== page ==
ALL FOR ONE (Photographs 1977-2009) / Peter Capano

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All for One (Photographs 1977-2009) / Peter Capano

Venue: New Wilmington Art Association, Wilmington, DE

All For One (Photographs 1977-2009) compiles a small selection of 50 gelatin-silver prints from the defining photographic project by Philadelphia artist Peter Capano. Spanning over 30 years, this work offers an unparalleled visual document of a volatile period in Philadelphia history, and a passionate story of the struggles of an urban adolescent. Through his images, Capano beautifully documents the exploits and camaraderie that defined the 10th & Oregon gang with a sense of compassion and immediacy. The work visually traces the evolution of a Philadelphia neighborhood and its local ties to everything from the Mafia to the Mummers. Capano offers the story, told with raw, harsh honesty, of a community in which a sense of pride and place were determined, and honored, at the end of the block.

Below : Exhibition views and selections from All For One (Photographs 1977-2009) / Peter Capano


All For One (Photographs 1977-2009) / Peter Capano

All For One (Photographs 1977-2009) compiles a small selection of 50 gelatin-silver prints from the defining photographic project by Philadelphia artist Peter Capano. Spanning over 30 years, this work offers an unparalleled visual document of a volatile period in Philadelphia history, and a passionate story of the struggles of an urban adolescent. Through his images, Capano beautifully documents the exploits and camaraderie that defined the 10th & Oregon gang with a sense of compassion and immediacy. The work visually traces the evolution of a Philadelphia neighborhood and its local ties to everything from the Mafia to the Mummers. Capano offers the story, told with raw, harsh honesty, of a community in which a sense of pride and place were determined, and honored, at the end of the block.

Raised in South Philadelphia at 10th & Ritner, Capano grew up in the looming shadow of a gang that would eventually intersect with nearly all aspects of his personal and artistic life. His passion and ability in the arts began early and were recognized in 1974 when his illustration portfolio gained him admission into the prestigious Pennsylvania Governor’s School for the Arts at the age of 15. Shortly after, he formally entered the ranks of the 10th & Oregon gang at age 16. His continued interest in the arts flourished though, and in 1976 he was admitted to the Philadelphia College of Art (now the University of the Arts) to study illustration and drawing. He completed PCA in 1981, but art school had shifted his artistic interest to photography; a discipline he was already honing, photographing as part of his everyday life in South Philadelphia. During his time at PCA he discovered the book “Tulsa”, by the Midwestern photographer and filmmaker Larry Clark. The lifestyle captured in Clark’s work confirmed to Capano that the images he was creating and the life around him were not a mere anomaly, but that the youthful world of sex, violence and addiction that embraced him everyday was a shared one. This realization would prove to be the greatest personal catalyst for Capano to continue making images of his community for the next 28 years.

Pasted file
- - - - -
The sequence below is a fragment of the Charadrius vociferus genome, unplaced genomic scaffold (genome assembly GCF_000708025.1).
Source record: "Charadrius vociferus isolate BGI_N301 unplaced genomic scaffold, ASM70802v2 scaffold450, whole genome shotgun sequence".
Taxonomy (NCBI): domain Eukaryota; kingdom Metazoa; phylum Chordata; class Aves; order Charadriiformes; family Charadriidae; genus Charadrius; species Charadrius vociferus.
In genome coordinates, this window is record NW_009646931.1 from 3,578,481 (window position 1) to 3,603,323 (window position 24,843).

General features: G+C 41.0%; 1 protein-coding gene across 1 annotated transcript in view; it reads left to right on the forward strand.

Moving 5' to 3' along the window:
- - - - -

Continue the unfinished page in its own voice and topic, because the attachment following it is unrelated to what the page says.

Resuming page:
Citing a drastic and senseless increase in gun violence and drug activity, Capano walked away from the gang after 10 years of involvement in 1986. Coincidentally 1986 was the year he met his then soon-to-be wife, and nearly a year after he had begun teaching photography professionally to youths. He continued to photograph his friends as the years in the gang and “old-habits” subsequently took their toll on the lives and families of the children he grew up with, culminating with the needless passing of his lifelong friend and gang-mate Guy. He continues to visit his old neighborhood and remarks sadly that many things remain unchanged. With All For One (Photographs 1977-2009) Capano offers a resonant pictorial vision and record of growing up where the line between violence and play was transparent and the hope of leaving the corner, for most, was an elusive dream.


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